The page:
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The Benefits of Foreign Exchange in Hotel Industry

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Read the following case and respond to the questions that follow it.

The Benefits of Foreign Exchange

The Athenaeum Hotel and Apartments in London's Piccadilly is a small privately owned hotel which has business travelers from the U.S. as the majority of its guests. Sally Bulloch, general manager, says one way of finding out if the hotel was giving customers what they wanted was to compare it with what they are offered in the U.S.

She suggested swapping jobs for a week with Valerie Ferguson, general manager of the Ritz-Carlton in Atlanta, Georgia, and secretary of the American Hotel and Motel Association. Ferguson decided to take up Bulloch's offer and go ahead with the swap. She says: "I had no idea what I would get out of it but I saw it was an opportunity to gain an insight into how I could further develop my product. About 35 percent to 40 percent of our guests are international and I wanted to walk away with a better idea of how to service that business and how to build it up."

Business travel is increasingly based on the notion of servicing global travelers with similar wants and needs. Ms. Ferguson says, however, that there can be enormous differences. "One thing that has left an indelible impression is that European travelers are not as vocal as Americans-you have to take more time to pull the information out. In America, a guest might go to the front desk and say 'my breakfast was terrible' but the British are just not going to do that. We've got to find a way of getting that feedback, rather than make the assumption that everything is OK."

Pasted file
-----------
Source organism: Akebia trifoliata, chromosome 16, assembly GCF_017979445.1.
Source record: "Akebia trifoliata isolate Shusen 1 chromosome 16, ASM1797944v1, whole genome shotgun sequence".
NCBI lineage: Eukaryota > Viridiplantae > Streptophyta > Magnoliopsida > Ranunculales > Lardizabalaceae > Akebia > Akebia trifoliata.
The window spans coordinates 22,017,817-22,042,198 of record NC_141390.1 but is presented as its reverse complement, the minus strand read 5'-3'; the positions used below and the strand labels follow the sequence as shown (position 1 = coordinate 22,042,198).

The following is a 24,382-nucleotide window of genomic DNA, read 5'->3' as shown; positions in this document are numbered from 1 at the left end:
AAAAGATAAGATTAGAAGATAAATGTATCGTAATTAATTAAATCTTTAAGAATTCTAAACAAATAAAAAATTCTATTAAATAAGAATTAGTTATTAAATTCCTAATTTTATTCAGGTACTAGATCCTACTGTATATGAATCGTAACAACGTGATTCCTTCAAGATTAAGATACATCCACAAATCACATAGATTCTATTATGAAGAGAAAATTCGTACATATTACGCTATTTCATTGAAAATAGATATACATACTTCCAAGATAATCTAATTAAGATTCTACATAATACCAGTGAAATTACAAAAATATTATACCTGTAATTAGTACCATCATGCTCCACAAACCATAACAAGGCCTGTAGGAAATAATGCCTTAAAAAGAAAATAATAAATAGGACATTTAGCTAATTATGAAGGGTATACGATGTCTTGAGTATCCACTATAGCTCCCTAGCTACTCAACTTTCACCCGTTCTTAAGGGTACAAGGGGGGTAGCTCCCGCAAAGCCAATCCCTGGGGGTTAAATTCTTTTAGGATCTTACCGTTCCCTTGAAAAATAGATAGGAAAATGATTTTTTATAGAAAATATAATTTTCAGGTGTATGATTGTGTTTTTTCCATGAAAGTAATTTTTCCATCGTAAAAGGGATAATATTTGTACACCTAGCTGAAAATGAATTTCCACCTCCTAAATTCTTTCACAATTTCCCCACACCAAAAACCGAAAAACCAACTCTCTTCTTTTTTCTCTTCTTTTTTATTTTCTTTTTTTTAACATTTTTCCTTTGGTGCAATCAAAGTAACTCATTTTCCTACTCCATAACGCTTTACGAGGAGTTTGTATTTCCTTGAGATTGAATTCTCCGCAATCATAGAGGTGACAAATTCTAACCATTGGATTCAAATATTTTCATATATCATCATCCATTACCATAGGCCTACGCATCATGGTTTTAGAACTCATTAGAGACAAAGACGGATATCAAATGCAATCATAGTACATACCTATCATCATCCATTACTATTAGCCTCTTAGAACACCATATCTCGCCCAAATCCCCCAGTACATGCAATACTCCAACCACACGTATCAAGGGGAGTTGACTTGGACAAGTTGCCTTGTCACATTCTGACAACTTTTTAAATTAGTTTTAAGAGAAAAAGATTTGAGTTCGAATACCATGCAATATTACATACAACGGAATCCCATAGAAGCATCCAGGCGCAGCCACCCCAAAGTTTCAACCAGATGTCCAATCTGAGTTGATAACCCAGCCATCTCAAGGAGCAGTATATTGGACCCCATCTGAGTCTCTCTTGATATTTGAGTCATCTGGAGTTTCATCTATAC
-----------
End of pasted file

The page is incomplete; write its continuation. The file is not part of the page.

One way might be to contact visitors after they have left the hotel. "don't think they will speak to you unless something major happens but once they get home or to the office, they might;" she says.

Guests with limited English could be inhibited by language difficulties, and Ms. Ferguson believes one of her achievements over the past five years at the Ritz-Carlton is to ensure that staff speaking a number of languages are available at all times.

She is impressed by the efforts made at the Athenaeum to make guests feel at home. "There are all these reminders that you are at home-whether it's a bowl of apples or wonderful nick-knacks in the lobby. We like to think you can get a homey atmosphere in a Ritz-Carlton—we have afternoon teas and a special breakfast for Japanese guests-but customers don't want it so comfortable that it's like an old pair of shoes."

For her part, Sally Bulloch of the Athenaeum believes there is a difference in attention to detail. "It's higher over here. For instance, I've often found that if there is a bowl of fruit in an American hotel, it tends to stay there all week, whereas we change it every day:' but she admires the informality of U.S. hospitality, and would like to incorporate more of it in the hotel. "We can sometimes be too British;" says Ms. Bulloch. "It took me 10 years to get a hamburger on our room-service menu. I kept suggesting that was what our guests wanted but kept being told 'that is not what we do at the Athenaeum:"